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New laws could drive ‘political’ NHS closures

BMA urges government to think again on amendments to the Care Bill

Mark Gould

Monday, 16 December 2013

The BMA is urging the Government to think again on attempts to push through NHS reconfiguration "via the backdoor". It says the Government should backtrack on plans to amend the powers of Trust Special Administrators (TSA) as part of the hospital trust failure regime process.

Currently TSAs only have powers over failing trusts, but under the amendments to the Care Bill, which receives its second reading today, TSAs will be empowered to also make changes in neighbouring trusts without consulting patients, clinicians, the public, clinical commissioning groups or other providers in the area.

The amendments follow a high court ruling in July this year that quashed attempts by the Government to force through changes at Lewisham Hospital following the financial collapse of the neighbouring South London Healthcare trust.

The BMA is concerned that this will allow for the by-passing of the regular consultation process, with a failure to properly engage possibly leading to very serious negative consequences for the proper planning of local healthcare services.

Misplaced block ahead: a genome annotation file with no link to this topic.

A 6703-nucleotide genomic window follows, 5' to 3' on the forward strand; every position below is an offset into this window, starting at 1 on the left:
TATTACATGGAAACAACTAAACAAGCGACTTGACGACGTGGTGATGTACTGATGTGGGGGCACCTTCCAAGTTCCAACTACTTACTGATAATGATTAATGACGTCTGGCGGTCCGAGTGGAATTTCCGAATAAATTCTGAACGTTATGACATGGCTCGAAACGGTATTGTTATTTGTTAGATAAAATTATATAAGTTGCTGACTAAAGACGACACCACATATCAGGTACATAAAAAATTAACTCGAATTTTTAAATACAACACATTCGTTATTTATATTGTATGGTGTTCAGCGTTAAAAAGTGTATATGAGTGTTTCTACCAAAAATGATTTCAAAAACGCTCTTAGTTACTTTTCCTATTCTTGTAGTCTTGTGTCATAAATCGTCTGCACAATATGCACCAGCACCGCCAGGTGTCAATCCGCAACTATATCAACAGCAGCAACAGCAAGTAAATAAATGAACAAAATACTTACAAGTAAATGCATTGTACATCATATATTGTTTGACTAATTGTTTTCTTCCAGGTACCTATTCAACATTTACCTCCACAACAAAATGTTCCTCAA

Commenting ahead of the Care Bill’s second reading, Dr Mark Porter, Chair of BMA Council, said:

“With the NHS under financial strain there is immense pressure to make changes to the way services are delivered. We need a full debate on the best model for providing sustainable, high quality services, taking on board the views of clinicians, politicians and, crucially, the public.

“Most importantly any reconfiguration of services must be evidence-based and clinician-led, and not motivated by financial or political pressures. By rushing through these changes the Government is paving the way for current and future health secretaries to force changes through the backdoor without taking into consideration clinical or local needs.

“As we saw with Lewisham Hospital any attempt to use the failure of a hospital to force through change at neighbouring trusts can result in unnecessary strain on services, patient uncertainty and a huge cost to the taxpayer.

“It is vital that NHS reform is clinically, not politically, driven and we call on the Government to either amend the clause to ensure full consultation of all those affected is safeguarded, or remove it entirely.”

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